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CNN NEWSROOM

Trump Accused Of Weaponizing DOJ To Target Democratic Rivals; Interview With Rep. Raja Krishnamoorthi (D-IL); President Biden Meets With G7 Leaders On Day Two Of Summit; British Prime Minister: Relationship With U.S. Is "Extremely Good"; FDA Advisors Debate Urgency Of Vaccinating Kids Under 12; "Extreme" Drought Conditions In Western U.S.; First Lady Jill Biden Makes World Stage Debut At G7. Aired 5-6p ET

Aired June 12, 2021 - 17:00   ET

THIS IS A RUSH TRANSCRIPT. THIS COPY MAY NOT BE IN ITS FINAL FORM AND MAY BE UPDATED.


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UNIDENTIFIED FEMALE: A lot of leaders sighing in relief because it's President Biden here instead of President Trump.

EMMANUEL MACRON, FRENCH PRESIDENT: I think it's great to have a U.S. president part of the club and willing to cooperate.

VLADIMIR PUTIN, RUSSIAN PRESIDENT (through translator): We have a bilateral relationship that's deteriorated to its lowest point in recent years.

BORIS JOHNSON, BRITISH PRIME MINISTER: I certainly think that President Putin has done things that are unconscionable.

I think what Joe Biden will be doing when he gets to see Putin will be giving some pretty tough messages.

UNIDENTIFIED FEMALE: As the nation remembers the 49 victims killed in a Pulse nightclub shooting five years, cities across the country are dealing with mass shootings every day.

UNIDENTIFIED MALE: Passengers grapple with an off-duty delta flight attendant who police say was threatening to take the plane down.

UNIDENTIFIED MALE: Joe Biden is the 12th U.S. president to meet Queen Elizabeth II during her reign.

UNIDENTIFIED FEMALE: Joe Biden is of a generation that special relationship means something.

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PAMELA BROWN, CNN HOST: I'm Pamela Brown in Washington. You are in the CNN NEWSROOM on this Saturday. Great to have you along with us.

Well, tonight, we have more questions than answers about an explosive Justice Department probe under Donald Trump. During his administration, the DOJ seized the metadata of dozens of accounts tied to House Democrats on the Intelligence Committee including lawmakers, staffers and family members.

Chairman Adam Schiff was one Democrats caught up in the investigation into Russia probe leaks. Congressman Eric Swalwell was another.

But Rod Rosenstein and other DOJ leaders under Trump are telling people close to them, they didn't know about Swalwell and Schiff being involved according to a person I spoke with this evening. So, that raises more questions. The Justice Department inspector general has launched a probe into the matter.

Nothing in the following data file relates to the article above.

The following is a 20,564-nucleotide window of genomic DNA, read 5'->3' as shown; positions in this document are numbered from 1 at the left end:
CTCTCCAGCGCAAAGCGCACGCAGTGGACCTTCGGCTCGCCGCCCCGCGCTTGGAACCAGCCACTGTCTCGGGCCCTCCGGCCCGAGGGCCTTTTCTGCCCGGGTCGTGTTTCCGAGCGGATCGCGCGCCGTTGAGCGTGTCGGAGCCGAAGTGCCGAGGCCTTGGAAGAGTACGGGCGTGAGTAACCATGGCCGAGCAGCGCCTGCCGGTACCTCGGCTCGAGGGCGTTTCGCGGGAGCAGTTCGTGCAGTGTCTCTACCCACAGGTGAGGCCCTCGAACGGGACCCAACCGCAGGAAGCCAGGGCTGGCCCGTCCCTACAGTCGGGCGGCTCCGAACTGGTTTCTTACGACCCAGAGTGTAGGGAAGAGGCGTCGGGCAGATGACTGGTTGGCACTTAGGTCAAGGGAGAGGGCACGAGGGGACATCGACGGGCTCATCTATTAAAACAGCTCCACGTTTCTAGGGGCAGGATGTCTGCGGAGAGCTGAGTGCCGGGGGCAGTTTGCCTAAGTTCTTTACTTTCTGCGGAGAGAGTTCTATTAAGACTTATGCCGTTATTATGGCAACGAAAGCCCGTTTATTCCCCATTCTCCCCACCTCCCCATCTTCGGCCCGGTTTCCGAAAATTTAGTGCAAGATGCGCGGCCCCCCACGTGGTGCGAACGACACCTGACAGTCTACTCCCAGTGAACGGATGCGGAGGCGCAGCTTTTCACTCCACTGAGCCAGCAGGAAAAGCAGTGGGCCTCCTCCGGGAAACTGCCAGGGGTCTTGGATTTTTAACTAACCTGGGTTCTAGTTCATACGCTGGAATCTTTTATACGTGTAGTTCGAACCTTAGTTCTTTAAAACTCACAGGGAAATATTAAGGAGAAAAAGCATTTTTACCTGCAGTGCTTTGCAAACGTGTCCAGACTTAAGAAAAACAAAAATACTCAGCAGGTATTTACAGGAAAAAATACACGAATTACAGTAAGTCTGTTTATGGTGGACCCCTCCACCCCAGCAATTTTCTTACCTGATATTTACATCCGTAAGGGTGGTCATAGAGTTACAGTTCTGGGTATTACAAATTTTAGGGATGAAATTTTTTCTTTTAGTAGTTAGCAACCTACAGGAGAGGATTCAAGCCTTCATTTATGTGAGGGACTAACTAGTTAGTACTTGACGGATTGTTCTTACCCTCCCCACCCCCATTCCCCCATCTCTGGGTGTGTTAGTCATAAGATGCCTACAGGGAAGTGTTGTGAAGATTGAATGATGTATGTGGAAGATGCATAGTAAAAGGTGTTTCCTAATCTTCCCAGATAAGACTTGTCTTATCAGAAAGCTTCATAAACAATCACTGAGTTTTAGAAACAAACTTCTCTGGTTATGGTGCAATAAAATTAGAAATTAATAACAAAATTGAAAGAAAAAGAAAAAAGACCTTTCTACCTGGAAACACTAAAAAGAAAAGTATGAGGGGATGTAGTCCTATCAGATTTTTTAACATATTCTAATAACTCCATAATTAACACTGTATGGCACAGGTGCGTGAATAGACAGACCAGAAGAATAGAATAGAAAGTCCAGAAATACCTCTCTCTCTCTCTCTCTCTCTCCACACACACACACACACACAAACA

Meantime, Senate Majority Leader Chuck Schumer is calling on former Trump attorneys general, Jeff Sessions and Bill Barr, to testify.

We're joined now by another member of the House Intelligence Committee, member Congressman Raja Krishnamoorthi.

Thank you so much for coming on the show.

REP. RAJA KRISHNAMOORTHI (D-IL): Thank you, Pamela.

BROWN: So, we are still piecing together what happened here, Congressman. There's still clearly a lot to learn. But as we look at the facts, we look at the statements coming out, I wanted to just ask you, first off -- is it possible DOJ gave Apple a bunch of numbers, no names, so they didn't exactly know they were getting Swalwell and Schiff's info at the time, when they initially went to Apple in 2018?

KRISHNAMOORTHI: I don't know. But what I do know is that the people who ended up getting targeted were Democrats on the House Intelligence Committee, as well as staff of the House Intelligence Committee, as well as family members of staff, and members potentially, and personal office staff. It wasn't some random group of people from Congress. It was targeted at a very specific collection of people, namely Democrats on the House Intelligence Committee and their staff and family members.

BROWN: If this is a case where DOJ was involving -- was doing a leak investigation involving, say, a staffer on the committee, and as part of that investigation, they were able to get this other information, involving, for example, Swalwell and Schiff. What do you think about that? Does that raise questions about leak investigations in general and the power that DOJ has to get -- to overreach, essentially?

KRISHNAMOORTHI: Yes, it's shocking and outrageous to me. This seems like these secret subpoenas sounds like things that would happen in Putin's Russia or Xi Jinping's China, not in the U.S. There's absolutely no predicate or evidence for why these investigations should have gone forward. The grand jury basically rubber-stamped whatever the DOJ prosecutors put in front of them. And I think the Justice Department has too much discretion in this

type of situation, that we should trust them anymore to use it properly. I think the days when we thought that people of honor would be running the Justice Department or be the president of the United States are gone. The last five years have taught is we can't allow this type of thing to happen again.